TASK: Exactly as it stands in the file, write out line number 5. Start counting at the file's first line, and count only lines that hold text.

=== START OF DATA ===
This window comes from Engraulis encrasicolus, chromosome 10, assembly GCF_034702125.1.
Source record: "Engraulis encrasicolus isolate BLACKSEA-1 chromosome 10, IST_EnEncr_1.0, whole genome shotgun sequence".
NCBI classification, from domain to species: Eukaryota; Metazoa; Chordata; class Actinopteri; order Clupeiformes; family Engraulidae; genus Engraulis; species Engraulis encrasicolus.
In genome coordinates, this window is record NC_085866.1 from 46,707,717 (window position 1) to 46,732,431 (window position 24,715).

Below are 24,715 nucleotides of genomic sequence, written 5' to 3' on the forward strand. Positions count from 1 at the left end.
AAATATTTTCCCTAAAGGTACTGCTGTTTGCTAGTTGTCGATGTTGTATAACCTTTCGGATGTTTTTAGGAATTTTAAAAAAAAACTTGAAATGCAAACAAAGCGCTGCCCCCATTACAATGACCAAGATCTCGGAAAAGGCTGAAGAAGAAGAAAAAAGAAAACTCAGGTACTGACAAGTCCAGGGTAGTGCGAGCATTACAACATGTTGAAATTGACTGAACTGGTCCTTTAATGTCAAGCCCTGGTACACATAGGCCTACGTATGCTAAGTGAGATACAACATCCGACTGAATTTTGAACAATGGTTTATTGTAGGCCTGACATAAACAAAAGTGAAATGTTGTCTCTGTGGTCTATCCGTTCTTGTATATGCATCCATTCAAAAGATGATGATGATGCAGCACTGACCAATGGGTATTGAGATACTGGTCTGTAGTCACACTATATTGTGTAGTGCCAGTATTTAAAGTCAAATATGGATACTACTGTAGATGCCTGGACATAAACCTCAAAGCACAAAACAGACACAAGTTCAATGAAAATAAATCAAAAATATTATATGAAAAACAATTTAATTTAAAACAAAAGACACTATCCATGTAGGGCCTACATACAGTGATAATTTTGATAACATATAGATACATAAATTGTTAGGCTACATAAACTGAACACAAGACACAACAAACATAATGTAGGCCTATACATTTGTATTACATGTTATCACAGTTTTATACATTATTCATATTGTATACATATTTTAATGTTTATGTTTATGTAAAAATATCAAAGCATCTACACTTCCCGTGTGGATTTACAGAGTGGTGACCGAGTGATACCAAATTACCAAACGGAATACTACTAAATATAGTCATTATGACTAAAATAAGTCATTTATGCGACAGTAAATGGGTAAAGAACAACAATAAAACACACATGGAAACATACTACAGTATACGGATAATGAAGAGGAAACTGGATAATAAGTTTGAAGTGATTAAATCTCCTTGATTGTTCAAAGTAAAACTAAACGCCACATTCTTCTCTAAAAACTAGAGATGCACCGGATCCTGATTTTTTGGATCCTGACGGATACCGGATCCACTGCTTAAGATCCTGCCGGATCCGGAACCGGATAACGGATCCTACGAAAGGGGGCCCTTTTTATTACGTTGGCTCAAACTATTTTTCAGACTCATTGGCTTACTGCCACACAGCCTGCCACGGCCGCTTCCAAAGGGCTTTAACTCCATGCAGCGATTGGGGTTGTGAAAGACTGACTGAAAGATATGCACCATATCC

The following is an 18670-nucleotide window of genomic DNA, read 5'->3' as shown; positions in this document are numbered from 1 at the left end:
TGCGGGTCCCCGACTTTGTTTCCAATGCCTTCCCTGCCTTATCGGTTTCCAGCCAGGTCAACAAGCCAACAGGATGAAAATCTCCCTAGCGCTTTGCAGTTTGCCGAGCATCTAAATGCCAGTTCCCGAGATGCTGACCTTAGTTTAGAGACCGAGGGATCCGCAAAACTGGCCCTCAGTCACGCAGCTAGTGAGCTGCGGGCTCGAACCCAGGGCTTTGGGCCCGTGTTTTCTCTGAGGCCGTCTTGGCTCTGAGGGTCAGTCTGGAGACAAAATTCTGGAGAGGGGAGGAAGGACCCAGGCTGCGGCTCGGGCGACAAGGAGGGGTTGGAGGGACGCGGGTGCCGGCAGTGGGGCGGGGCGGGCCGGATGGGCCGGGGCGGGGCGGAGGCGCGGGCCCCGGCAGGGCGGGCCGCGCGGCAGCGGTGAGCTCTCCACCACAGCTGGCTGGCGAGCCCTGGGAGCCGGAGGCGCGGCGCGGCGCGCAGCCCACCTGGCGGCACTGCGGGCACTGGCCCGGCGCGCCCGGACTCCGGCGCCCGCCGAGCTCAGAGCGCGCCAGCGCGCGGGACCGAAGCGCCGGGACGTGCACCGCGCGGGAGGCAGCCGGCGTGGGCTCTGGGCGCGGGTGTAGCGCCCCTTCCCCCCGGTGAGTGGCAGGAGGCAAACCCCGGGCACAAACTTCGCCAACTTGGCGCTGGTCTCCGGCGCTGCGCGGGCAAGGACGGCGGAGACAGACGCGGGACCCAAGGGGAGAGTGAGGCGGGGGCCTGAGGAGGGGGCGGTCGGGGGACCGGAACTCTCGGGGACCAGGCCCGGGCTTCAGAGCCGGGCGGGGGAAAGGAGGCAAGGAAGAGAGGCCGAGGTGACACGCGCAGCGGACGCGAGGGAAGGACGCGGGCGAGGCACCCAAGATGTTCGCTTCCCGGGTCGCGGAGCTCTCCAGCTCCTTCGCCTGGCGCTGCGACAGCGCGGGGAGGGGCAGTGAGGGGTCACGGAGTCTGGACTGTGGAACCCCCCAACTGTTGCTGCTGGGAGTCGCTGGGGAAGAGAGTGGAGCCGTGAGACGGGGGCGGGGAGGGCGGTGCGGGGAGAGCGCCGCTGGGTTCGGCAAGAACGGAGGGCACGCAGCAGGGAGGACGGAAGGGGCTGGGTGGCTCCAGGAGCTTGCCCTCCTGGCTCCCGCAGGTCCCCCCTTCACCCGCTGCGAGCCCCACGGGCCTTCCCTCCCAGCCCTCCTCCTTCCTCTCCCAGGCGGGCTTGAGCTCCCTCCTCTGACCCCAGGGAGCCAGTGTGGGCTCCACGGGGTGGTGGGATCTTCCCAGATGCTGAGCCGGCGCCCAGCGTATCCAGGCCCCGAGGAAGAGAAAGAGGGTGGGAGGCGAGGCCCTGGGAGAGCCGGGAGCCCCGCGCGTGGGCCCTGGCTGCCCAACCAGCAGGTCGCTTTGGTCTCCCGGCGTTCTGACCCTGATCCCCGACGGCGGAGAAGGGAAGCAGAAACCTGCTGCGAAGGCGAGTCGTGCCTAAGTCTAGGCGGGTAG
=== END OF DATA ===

Below are 24,715 nucleotides of genomic sequence, written 5' to 3' on the forward strand. Positions count from 1 at the left end.